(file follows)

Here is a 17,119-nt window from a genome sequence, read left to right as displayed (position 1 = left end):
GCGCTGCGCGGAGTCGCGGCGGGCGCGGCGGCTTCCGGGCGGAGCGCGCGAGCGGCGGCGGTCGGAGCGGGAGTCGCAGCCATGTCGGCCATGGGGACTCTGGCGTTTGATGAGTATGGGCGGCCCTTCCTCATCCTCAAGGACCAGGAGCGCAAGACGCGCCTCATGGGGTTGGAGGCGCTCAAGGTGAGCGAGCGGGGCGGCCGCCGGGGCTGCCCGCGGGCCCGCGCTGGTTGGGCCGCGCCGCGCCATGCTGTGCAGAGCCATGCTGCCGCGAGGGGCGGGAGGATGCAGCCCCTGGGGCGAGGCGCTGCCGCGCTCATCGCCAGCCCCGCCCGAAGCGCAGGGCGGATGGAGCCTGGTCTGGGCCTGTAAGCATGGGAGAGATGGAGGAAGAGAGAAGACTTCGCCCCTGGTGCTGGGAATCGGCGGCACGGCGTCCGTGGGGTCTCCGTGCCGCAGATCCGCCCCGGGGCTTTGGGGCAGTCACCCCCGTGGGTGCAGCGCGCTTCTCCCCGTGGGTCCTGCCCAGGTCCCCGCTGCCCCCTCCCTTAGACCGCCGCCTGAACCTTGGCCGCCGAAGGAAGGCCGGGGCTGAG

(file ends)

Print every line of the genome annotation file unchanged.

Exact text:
Here is a 17,119-nt window from a genome sequence, read left to right as displayed (position 1 = left end):
GCGCTGCGCGGAGTCGCGGCGGGCGCGGCGGCTTCCGGGCGGAGCGCGCGAGCGGCGGCGGTCGGAGCGGGAGTCGCAGCCATGTCGGCCATGGGGACTCTGGCGTTTGATGAGTATGGGCGGCCCTTCCTCATCCTCAAGGACCAGGAGCGCAAGACGCGCCTCATGGGGTTGGAGGCGCTCAAGGTGAGCGAGCGGGGCGGCCGCCGGGGCTGCCCGCGGGCCCGCGCTGGTTGGGCCGCGCCGCGCCATGCTGTGCAGAGCCATGCTGCCGCGAGGGGCGGGAGGATGCAGCCCCTGGGGCGAGGCGCTGCCGCGCTCATCGCCAGCCCCGCCCGAAGCGCAGGGCGGATGGAGCCTGGTCTGGGCCTGTAAGCATGGGAGAGATGGAGGAAGAGAGAAGACTTCGCCCCTGGTGCTGGGAATCGGCGGCACGGCGTCCGTGGGGTCTCCGTGCCGCAGATCCGCCCCGGGGCTTTGGGGCAGTCACCCCCGTGGGTGCAGCGCGCTTCTCCCCGTGGGTCCTGCCCAGGTCCCCGCTGCCCCCTCCCTTAGACCGCCGCCTGAACCTTGGCCGCCGAAGGAAGGCCGGGGCTGAG